Based on the first episode, SyFy’s new series “Haven” seems to be the latest in a long line of TV shows heavily influenced by Fox’s 1990s hit “The X-Files.” It certainly rides the same supernatural love train toward an abyss of perpetual mystery and shape-shifting alliances. But it also offers its own fresh take. In this world (based on Stephen King’s “The Colorado Kid”), character motivations and histories are murky—and that’s just as the writers intended. While the first episode (premieres July 9, 10pm ET) won’t necessarily blow you away, it certainly creates enough mystery to draw you back in for more. And if the writers do their jobs, viewers will soon get hooked to the narrative. But it will take some patience.
The show gets right to the point: In the first scene, we meet FBI agent Audrey Parker (Emily Rose), whose boss rides her for following unlikely leads but then inexplicably sends her to Haven, Maine, to find an escaped murderer. OK, we’ll bite. As she drives into town by herself (no partner?), a massive crack spontaneously forms in the highway in front of her, forcing her off the road and nearly to her death. To her rescue is local cop Nathan Wuornos (Lucas Bryant), who shows up out of nowhere, pulls her from the car and then takes her straight to the escaped murderer who it seems has thrown himself off a cliff to his death. But our Agent Parker smells foul play and can’t resist sticking around to investigate despite the eye-rolling protests of the local police chief.
In case you weren’t tipped off when the road tried to devour our hero as she drove into town, something isn’t quite right about Haven. Two weird guys from the local newspaper keep showing up with unsolicited advice and creepily inform her that she looks familiar. One resident has strange personal-space issues that, when violated, seem to affect the weather. And our accident-prone Agent Parker falls off a pier and nearly drowns, only to wake up naked in the bed of Duke Crocker (Eric Balfour). He claims to have saved her life, but we’re not sure if he’s lying—and something just seems “off” about the guy. Rose certainly brings a fresh take to the FBI agent role. While seemingly tough and smart, she also seems imminently vulnerable and almost glib to the point of distraction. It will be interesting to see how her character evolves in future eps.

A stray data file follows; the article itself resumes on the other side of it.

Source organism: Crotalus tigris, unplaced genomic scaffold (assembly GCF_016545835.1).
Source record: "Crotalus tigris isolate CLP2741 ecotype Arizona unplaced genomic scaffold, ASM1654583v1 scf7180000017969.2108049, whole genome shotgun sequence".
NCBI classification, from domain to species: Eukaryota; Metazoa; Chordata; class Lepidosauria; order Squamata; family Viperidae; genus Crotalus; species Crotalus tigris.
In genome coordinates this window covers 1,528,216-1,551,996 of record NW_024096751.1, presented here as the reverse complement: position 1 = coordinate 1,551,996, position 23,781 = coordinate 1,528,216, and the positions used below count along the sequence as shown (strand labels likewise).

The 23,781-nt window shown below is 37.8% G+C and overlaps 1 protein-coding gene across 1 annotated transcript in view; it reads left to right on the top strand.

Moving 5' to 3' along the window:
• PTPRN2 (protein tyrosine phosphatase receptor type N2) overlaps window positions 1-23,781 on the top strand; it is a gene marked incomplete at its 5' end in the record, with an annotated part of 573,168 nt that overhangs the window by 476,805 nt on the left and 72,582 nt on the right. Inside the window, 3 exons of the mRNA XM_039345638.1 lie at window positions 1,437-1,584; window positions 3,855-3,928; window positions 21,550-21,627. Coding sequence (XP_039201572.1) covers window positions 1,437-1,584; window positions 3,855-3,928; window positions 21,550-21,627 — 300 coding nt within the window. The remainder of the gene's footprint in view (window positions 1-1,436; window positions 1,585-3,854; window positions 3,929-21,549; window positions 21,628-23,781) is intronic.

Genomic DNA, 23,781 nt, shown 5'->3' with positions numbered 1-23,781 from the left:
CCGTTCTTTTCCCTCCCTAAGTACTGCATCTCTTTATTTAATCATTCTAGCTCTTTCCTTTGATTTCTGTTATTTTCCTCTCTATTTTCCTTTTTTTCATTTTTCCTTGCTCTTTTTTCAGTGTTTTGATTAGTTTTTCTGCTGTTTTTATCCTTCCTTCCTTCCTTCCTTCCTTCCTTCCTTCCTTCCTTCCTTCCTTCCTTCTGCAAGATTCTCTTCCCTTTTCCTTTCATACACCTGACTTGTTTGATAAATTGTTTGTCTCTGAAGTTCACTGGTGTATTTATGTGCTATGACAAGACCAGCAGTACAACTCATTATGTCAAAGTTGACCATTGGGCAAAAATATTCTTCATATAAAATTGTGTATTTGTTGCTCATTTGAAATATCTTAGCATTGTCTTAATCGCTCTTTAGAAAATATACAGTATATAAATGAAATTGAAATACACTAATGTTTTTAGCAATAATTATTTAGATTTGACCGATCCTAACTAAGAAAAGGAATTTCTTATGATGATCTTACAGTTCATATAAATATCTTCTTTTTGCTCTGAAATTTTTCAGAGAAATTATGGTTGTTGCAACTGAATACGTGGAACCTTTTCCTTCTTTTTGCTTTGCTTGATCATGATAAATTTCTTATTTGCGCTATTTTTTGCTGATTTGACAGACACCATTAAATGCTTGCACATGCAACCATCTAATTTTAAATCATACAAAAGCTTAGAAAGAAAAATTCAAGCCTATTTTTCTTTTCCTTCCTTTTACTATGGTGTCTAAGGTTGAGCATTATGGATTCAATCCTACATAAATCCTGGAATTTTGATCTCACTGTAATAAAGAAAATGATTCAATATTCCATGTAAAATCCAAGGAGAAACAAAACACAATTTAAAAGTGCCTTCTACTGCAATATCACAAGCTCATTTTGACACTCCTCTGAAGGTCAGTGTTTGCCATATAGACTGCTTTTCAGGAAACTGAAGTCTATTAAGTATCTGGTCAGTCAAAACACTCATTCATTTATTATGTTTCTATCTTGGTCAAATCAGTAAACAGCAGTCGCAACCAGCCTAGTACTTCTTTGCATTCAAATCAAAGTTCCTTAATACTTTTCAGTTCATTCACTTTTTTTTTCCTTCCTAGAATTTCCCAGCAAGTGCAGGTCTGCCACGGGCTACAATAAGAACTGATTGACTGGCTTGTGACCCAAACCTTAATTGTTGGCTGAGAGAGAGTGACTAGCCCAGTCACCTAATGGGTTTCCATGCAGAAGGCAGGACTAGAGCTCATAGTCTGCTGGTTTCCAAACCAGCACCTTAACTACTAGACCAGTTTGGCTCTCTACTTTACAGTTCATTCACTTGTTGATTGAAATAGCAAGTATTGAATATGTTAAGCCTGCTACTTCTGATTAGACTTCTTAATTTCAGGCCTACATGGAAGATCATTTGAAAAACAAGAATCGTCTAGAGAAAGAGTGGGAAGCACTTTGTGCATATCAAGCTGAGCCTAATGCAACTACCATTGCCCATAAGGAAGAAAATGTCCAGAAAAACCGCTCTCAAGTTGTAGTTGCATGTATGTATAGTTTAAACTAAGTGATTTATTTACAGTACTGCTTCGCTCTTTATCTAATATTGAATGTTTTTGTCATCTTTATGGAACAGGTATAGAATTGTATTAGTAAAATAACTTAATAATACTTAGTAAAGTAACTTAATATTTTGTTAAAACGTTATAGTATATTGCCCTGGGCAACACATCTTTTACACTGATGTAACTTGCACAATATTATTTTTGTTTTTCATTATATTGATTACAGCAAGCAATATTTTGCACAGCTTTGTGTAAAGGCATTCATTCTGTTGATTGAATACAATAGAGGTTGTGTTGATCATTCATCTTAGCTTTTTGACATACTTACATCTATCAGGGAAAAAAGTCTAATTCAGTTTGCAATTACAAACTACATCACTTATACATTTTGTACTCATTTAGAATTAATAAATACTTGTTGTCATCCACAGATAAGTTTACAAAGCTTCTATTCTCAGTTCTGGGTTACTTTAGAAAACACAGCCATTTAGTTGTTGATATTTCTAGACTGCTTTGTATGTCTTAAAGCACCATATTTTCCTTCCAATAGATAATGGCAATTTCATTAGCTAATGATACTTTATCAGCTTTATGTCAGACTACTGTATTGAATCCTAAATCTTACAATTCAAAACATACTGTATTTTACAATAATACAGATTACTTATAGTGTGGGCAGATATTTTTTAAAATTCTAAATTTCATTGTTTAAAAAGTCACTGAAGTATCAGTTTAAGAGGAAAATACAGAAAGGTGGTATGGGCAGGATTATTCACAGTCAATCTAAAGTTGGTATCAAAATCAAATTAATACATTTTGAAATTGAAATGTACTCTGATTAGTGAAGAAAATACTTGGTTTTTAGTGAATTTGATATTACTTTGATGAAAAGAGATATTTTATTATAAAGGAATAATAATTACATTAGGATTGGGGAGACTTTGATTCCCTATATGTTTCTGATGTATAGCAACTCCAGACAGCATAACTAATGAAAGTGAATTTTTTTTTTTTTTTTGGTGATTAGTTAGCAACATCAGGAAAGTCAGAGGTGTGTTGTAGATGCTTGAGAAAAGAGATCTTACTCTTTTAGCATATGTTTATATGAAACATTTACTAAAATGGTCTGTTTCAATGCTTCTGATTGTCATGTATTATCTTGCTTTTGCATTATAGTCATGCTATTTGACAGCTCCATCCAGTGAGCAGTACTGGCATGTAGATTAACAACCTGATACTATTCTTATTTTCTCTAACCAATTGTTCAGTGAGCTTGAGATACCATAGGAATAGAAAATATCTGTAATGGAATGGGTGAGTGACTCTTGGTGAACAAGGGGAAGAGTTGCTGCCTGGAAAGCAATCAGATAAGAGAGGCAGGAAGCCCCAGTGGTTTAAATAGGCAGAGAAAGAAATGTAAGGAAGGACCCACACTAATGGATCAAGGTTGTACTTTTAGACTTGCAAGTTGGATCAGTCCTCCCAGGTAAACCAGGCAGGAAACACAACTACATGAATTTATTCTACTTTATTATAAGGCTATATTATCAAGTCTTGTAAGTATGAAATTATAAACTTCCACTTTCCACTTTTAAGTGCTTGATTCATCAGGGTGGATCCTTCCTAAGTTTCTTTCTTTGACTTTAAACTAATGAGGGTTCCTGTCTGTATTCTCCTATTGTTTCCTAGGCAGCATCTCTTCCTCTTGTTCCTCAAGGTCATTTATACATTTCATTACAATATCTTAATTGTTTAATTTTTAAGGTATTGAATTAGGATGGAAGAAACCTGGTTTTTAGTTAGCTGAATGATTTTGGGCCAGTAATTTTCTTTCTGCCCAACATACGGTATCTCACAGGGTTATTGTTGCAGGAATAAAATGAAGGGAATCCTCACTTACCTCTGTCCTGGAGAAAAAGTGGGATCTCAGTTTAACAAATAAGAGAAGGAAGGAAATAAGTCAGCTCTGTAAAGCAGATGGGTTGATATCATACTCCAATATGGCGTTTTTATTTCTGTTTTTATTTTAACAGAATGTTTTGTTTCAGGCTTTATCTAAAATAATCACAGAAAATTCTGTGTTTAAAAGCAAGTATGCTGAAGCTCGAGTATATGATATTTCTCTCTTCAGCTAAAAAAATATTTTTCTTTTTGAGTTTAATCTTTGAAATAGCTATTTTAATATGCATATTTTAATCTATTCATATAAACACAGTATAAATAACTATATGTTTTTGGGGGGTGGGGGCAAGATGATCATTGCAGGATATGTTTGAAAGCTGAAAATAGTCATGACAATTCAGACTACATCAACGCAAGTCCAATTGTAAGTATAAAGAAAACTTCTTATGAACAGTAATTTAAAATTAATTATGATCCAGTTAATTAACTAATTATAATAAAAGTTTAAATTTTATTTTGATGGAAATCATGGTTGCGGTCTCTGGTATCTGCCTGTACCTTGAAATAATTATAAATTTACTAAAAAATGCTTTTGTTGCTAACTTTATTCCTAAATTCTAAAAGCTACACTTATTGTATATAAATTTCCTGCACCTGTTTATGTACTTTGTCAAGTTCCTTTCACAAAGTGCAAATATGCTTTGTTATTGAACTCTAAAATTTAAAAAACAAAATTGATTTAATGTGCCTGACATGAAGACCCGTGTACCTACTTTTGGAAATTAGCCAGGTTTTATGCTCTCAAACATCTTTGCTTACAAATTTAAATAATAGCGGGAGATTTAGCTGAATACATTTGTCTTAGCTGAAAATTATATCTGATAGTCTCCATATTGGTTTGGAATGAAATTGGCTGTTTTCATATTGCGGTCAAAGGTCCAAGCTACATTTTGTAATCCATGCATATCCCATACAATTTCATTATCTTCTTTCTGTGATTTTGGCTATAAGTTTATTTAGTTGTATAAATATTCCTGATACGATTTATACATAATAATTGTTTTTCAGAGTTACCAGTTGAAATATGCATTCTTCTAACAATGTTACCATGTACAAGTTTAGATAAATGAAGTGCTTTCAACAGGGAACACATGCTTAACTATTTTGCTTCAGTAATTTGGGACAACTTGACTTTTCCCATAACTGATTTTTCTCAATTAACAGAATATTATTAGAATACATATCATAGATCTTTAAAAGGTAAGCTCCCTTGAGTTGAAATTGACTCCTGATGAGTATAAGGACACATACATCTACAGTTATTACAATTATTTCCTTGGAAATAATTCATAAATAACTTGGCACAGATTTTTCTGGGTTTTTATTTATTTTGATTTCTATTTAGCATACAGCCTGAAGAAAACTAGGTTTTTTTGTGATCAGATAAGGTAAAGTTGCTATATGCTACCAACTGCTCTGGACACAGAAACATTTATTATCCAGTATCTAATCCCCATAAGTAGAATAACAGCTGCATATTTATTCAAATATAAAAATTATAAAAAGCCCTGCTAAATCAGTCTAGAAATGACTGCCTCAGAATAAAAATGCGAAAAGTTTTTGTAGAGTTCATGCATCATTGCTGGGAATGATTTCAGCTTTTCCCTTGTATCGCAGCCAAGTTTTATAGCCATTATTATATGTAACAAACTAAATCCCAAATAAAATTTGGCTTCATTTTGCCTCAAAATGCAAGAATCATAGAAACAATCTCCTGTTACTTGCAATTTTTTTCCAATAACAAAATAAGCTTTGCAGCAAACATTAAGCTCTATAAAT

This show throws in some interesting but bizarre character complications. For example, Wuornos apparently has a form of autonomic neuropathy, which is a rare but real condition in which you can’t feel sensations such as pain. Yet the condition doesn’t have much impact on the story—at least within the first episode. Perhaps this will become a bigger factor later in the season. In addition, Agent Parker has a mysterious past as an orphan, and it becomes very clear that her long-lost mother has some connection to Haven and/or its residents. Also (and here’s your SPOILER ALERT), it turns out that a woman in town is in fact the one who affects the weather, although she doesn’t know it. But the big climax in which she creates a storm out of thin air is painfully reminiscent of the X-Men comic book character Storm, who can do exactly the same thing and is certainly well known to SyFy’s demo. The episode twist, however, is interesting in that the guy with personal-space issues ends up being there only to misdirect us from the real culprit (and it’s done well), but still… couldn’t we have led with a power not so well known to comic-book fans?
One of the last scenes of the episodes shows Agent Parker’s boss on the phone making several ambiguous statements to an unknown caller—all suggesting that he has placed Parker in the town for a specific reason that will at some point get revealed. It’s unclear whether he’s on her side or plotting her doom, and that’s of course all part of the fun. Haven has a lot of potential, but it could also fizzle. Much depends on how the show and its quirky characters develop in the next few episodes. We’ll be watching.
(Michael Grebb is executive editor at CableFAX).